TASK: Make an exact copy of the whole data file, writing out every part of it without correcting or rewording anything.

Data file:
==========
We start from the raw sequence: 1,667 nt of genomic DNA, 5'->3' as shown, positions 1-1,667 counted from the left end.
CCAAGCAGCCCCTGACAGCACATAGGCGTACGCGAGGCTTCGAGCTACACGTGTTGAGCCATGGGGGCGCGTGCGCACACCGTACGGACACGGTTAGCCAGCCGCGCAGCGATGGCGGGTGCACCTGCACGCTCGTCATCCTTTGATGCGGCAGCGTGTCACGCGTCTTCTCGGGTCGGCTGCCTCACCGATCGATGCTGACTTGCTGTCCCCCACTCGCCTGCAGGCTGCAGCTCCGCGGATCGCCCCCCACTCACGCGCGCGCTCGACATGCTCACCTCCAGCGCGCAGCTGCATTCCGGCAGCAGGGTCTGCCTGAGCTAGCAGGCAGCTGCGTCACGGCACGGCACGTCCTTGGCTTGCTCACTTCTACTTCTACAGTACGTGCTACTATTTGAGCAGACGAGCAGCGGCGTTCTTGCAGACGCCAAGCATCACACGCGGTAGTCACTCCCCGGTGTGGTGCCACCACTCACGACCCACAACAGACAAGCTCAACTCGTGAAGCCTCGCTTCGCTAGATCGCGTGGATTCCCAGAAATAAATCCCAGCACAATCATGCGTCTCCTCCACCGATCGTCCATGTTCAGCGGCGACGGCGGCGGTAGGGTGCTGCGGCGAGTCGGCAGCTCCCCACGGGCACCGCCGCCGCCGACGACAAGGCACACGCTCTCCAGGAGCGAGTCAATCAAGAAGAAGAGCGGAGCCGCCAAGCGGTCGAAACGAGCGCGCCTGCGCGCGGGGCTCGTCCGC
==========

We start from the raw sequence: 1,667 nt of genomic DNA, 5'->3' as shown, positions 1-1,667 counted from the left end.
CCAAGCAGCCCCTGACAGCACATAGGCGTACGCGAGGCTTCGAGCTACACGTGTTGAGCCATGGGGGCGCGTGCGCACACCGTACGGACACGGTTAGCCAGCCGCGCAGCGATGGCGGGTGCACCTGCACGCTCGTCATCCTTTGATGCGGCAGCGTGTCACGCGTCTTCTCGGGTCGGCTGCCTCACCGATCGATGCTGACTTGCTGTCCCCCACTCGCCTGCAGGCTGCAGCTCCGCGGATCGCCCCCCACTCACGCGCGCGCTCGACATGCTCACCTCCAGCGCGCAGCTGCATTCCGGCAGCAGGGTCTGCCTGAGCTAGCAGGCAGCTGCGTCACGGCACGGCACGTCCTTGGCTTGCTCACTTCTACTTCTACAGTACGTGCTACTATTTGAGCAGACGAGCAGCGGCGTTCTTGCAGACGCCAAGCATCACACGCGGTAGTCACTCCCCGGTGTGGTGCCACCACTCACGACCCACAACAGACAAGCTCAACTCGTGAAGCCTCGCTTCGCTAGATCGCGTGGATTCCCAGAAATAAATCCCAGCACAATCATGCGTCTCCTCCACCGATCGTCCATGTTCAGCGGCGACGGCGGCGGTAGGGTGCTGCGGCGAGTCGGCAGCTCCCCACGGGCACCGCCGCCGCCGACGACAAGGCACACGCTCTCCAGGAGCGAGTCAATCAAGAAGAAGAGCGGAGCCGCCAAGCGGTCGAAACGAGCGCGCCTGCGCGCGGGGCTCGTCCGC